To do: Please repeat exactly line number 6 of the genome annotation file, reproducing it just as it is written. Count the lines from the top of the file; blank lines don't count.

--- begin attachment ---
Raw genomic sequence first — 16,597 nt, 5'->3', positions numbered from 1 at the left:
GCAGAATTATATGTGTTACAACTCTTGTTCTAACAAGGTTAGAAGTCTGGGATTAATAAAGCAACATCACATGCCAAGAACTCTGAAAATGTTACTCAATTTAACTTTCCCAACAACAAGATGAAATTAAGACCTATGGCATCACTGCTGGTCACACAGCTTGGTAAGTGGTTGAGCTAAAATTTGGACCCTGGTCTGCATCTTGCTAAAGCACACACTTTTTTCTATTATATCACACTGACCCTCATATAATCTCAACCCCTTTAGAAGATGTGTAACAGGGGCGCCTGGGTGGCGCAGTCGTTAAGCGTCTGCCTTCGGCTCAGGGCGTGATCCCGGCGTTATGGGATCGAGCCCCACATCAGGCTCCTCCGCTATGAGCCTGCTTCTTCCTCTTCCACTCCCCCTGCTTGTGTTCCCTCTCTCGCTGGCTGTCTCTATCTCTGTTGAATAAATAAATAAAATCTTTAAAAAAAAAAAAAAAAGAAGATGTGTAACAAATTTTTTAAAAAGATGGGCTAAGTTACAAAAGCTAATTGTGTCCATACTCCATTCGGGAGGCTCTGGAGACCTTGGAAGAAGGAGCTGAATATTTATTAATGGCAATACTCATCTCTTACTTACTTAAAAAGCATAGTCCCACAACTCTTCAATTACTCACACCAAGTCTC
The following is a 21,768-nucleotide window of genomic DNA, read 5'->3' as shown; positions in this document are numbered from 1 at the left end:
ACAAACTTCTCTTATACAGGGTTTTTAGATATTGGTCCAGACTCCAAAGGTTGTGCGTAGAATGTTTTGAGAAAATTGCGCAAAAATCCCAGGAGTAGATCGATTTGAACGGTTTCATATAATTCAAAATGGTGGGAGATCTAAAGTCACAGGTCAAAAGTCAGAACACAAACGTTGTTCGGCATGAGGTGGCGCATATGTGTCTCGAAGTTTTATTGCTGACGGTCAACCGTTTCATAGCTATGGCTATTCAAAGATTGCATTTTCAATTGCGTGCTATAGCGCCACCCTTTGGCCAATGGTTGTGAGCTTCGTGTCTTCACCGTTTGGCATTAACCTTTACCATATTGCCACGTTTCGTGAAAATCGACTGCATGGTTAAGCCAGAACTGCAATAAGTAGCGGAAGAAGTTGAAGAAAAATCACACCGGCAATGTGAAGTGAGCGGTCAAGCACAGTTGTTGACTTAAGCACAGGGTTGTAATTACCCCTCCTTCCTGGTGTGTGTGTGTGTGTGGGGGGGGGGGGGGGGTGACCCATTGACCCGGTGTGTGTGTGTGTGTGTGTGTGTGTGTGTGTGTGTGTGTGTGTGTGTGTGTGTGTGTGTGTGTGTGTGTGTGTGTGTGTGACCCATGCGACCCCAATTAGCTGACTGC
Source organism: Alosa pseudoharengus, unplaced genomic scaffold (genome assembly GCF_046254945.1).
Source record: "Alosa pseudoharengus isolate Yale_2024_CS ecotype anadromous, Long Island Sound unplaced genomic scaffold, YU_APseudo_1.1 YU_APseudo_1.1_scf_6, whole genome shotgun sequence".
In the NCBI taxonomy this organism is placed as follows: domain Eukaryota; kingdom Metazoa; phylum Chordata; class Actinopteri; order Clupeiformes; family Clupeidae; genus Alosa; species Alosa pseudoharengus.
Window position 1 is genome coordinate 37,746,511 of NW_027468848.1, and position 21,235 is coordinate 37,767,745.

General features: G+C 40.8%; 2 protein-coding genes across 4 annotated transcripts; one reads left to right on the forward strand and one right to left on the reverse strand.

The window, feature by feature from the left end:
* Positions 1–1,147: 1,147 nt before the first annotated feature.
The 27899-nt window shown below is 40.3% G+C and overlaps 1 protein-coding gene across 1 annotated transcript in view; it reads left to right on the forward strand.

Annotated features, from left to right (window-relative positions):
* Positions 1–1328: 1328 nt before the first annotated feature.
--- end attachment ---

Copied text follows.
Source record: "Alosa pseudoharengus isolate Yale_2024_CS ecotype anadromous, Long Island Sound unplaced genomic scaffold, YU_APseudo_1.1 YU_APseudo_1.1_scf_6, whole genome shotgun sequence".